glass. She preferred apples over bananas, carrots over cabbage. She sometimes tickled and chased another female, slightly paler than her, but she turned her back on the young males when they approached or threw sticks at her. She moved lightly, precisely, never placing any part of her body anywhere but exactly where she wanted it to be. I took photos and videos on my phone and watched them at home, noting details I’d missed earlier and imagining she was in my dusty one-bedroom flat. I wondered if the other chimps had noticed us. Could they sense our growing bond? I talked to her whenever I could. I told her about Sue and Billy, my never-ending days in the office, my favourite foods and books and my dream of going into space one day. Not once did she laugh. She sat on a flat rock, legs sometimes crossed, head always tilted to the left, and listened. Clearly, she wanted to know about my life as much as I wanted to know about hers. I showed her videos of chimps in the wild and she leaned closer, mouth open, sometimes mimicking their calls. I learned her sign language. Scratching her belly meant she was happy, patting her leg meant she wanted more, and slapping her forehead meant “stop”, although sometimes she teased me and used one gesture when she meant something else. She was so clever.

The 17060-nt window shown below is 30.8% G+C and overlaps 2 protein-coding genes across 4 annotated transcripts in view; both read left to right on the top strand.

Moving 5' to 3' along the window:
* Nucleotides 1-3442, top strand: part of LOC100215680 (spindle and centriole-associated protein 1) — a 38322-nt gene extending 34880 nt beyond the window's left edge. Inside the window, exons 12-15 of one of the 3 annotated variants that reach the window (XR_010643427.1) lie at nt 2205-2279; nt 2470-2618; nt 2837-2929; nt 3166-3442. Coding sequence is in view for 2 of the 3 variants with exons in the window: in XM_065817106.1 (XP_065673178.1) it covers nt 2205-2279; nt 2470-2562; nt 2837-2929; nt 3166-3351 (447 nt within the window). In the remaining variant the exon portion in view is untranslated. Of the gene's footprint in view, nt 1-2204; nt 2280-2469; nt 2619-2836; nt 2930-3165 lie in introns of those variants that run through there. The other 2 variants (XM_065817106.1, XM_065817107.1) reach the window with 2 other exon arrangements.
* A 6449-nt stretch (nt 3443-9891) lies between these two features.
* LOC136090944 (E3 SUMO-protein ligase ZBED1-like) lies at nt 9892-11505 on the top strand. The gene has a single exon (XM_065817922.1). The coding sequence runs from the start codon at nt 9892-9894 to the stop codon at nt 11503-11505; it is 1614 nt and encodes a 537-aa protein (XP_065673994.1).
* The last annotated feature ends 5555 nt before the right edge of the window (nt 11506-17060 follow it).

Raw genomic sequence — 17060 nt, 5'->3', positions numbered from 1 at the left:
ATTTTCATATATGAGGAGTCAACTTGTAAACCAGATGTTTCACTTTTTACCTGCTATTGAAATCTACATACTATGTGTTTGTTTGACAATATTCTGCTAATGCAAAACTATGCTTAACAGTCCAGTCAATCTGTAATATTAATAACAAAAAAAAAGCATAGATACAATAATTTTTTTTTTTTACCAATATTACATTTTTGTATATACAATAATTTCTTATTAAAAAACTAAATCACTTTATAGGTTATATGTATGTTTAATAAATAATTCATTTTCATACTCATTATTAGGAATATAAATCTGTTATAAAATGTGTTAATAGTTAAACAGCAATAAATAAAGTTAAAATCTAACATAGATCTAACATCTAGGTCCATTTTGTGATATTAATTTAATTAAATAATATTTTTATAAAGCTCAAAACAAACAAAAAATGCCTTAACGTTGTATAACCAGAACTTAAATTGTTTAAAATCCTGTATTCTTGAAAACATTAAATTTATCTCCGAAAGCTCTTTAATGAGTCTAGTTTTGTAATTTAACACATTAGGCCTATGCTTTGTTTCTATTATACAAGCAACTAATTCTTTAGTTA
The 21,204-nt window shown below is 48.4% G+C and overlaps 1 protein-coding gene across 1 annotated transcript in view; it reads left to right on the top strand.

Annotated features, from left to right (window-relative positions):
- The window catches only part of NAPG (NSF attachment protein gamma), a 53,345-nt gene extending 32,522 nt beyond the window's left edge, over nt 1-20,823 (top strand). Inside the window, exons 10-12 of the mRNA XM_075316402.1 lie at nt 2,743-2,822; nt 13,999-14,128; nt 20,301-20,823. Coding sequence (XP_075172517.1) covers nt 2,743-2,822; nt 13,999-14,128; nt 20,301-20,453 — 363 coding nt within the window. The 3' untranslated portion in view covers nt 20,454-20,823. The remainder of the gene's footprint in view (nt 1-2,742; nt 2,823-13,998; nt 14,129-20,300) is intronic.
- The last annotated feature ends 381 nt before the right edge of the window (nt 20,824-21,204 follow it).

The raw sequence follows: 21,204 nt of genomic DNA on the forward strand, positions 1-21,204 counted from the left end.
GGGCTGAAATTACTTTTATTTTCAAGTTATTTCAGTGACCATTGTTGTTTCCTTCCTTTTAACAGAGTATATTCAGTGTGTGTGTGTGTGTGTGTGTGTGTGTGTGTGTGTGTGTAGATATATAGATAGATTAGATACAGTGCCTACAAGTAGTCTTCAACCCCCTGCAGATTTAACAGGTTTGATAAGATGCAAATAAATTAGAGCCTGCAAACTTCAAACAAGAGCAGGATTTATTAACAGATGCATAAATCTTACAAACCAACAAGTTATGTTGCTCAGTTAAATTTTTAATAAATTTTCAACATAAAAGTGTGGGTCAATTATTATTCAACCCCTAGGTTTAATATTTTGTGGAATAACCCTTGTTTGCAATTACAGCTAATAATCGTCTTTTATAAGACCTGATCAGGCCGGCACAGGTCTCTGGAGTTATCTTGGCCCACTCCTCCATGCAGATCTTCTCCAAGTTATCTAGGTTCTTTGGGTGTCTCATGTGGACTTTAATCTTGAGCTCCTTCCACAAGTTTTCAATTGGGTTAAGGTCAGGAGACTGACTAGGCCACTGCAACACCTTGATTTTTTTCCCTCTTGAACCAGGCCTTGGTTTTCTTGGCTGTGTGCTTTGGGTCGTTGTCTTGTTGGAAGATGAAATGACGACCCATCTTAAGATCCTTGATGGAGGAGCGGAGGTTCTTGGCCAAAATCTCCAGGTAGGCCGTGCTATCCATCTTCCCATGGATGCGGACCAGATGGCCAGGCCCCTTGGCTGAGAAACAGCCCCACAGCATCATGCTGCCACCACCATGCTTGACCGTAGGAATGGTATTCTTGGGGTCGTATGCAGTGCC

The zookeepers got used to seeing me and waved. One morning one of them, a young woman with a blonde ponytail, came over and stood next to me.
“Hi,” she said. “I’m Debbie.”
“Hi,” I said. “George.”
“Nice to meet you, George. I’ve seen you here a lot.”
“You’re interested in chimps?”
I hesitated, then nodded again.
She smiled, her teeth startlingly white and even. “I thought so. Me too.”
We stood in silence for a few minutes, watching the chimps laze about as birds called in the distance.
“Well, I’ve got to go and give them their breakfast. Wanna come?”
“Yes!” I said. Debbie’s hair shone in the sunlight. I swear there was a faint golden haze above her head.
I wasn’t expecting the uncomfortable smell of overripe fruit and the deep, musky tang that filled the air. Debbie didn’t seem to notice, whistling and busying herself with replenishing the buffet. The chimps were out of sight, still easing into the new day. Debbie shook a bag and brown pellets tumbled into a bowl, mixing with the salad like croutons.
“What’s that?” I said.
“Hmm? Oh, protein pellets. Gotta make sure the little guys have a balanced diet, just like us.”
“I wondered if the other chimps had noticed us. Could they sense our growing bond? I talked to her whenever I could.”